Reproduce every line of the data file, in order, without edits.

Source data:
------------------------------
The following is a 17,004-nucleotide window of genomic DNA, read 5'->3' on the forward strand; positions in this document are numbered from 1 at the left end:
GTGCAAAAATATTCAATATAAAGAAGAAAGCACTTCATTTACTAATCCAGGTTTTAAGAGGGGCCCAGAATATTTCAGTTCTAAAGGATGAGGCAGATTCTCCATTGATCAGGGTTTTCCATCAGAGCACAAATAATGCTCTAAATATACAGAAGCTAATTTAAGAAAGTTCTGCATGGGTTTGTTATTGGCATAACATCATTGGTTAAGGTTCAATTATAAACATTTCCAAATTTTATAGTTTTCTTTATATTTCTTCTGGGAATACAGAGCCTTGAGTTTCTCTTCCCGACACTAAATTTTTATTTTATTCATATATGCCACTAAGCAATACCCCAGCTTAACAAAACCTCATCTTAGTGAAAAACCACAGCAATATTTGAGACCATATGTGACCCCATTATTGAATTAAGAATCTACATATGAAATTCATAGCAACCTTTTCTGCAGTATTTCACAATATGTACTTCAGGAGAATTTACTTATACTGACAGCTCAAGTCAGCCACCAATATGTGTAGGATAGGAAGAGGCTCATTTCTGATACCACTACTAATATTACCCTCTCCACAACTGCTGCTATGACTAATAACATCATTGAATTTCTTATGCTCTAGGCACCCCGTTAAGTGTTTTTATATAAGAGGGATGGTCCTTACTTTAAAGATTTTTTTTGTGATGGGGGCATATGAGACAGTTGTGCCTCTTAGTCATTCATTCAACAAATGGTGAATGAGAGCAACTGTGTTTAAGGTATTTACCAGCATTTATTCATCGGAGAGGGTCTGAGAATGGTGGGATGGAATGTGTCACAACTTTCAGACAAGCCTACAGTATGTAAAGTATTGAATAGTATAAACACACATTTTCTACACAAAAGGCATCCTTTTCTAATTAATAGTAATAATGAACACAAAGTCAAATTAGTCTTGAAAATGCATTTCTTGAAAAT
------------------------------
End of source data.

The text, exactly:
The following is a 17,004-nucleotide window of genomic DNA, read 5'->3' on the forward strand; positions in this document are numbered from 1 at the left end:
GTGCAAAAATATTCAATATAAAGAAGAAAGCACTTCATTTACTAATCCAGGTTTTAAGAGGGGCCCAGAATATTTCAGTTCTAAAGGATGAGGCAGATTCTCCATTGATCAGGGTTTTCCATCAGAGCACAAATAATGCTCTAAATATACAGAAGCTAATTTAAGAAAGTTCTGCATGGGTTTGTTATTGGCATAACATCATTGGTTAAGGTTCAATTATAAACATTTCCAAATTTTATAGTTTTCTTTATATTTCTTCTGGGAATACAGAGCCTTGAGTTTCTCTTCCCGACACTAAATTTTTATTTTATTCATATATGCCACTAAGCAATACCCCAGCTTAACAAAACCTCATCTTAGTGAAAAACCACAGCAATATTTGAGACCATATGTGACCCCATTATTGAATTAAGAATCTACATATGAAATTCATAGCAACCTTTTCTGCAGTATTTCACAATATGTACTTCAGGAGAATTTACTTATACTGACAGCTCAAGTCAGCCACCAATATGTGTAGGATAGGAAGAGGCTCATTTCTGATACCACTACTAATATTACCCTCTCCACAACTGCTGCTATGACTAATAACATCATTGAATTTCTTATGCTCTAGGCACCCCGTTAAGTGTTTTTATATAAGAGGGATGGTCCTTACTTTAAAGATTTTTTTTGTGATGGGGGCATATGAGACAGTTGTGCCTCTTAGTCATTCATTCAACAAATGGTGAATGAGAGCAACTGTGTTTAAGGTATTTACCAGCATTTATTCATCGGAGAGGGTCTGAGAATGGTGGGATGGAATGTGTCACAACTTTCAGACAAGCCTACAGTATGTAAAGTATTGAATAGTATAAACACACATTTTCTACACAAAAGGCATCCTTTTCTAATTAATAGTAATAATGAACACAAAGTCAAATTAGTCTTGAAAATGCATTTCTTGAAAAT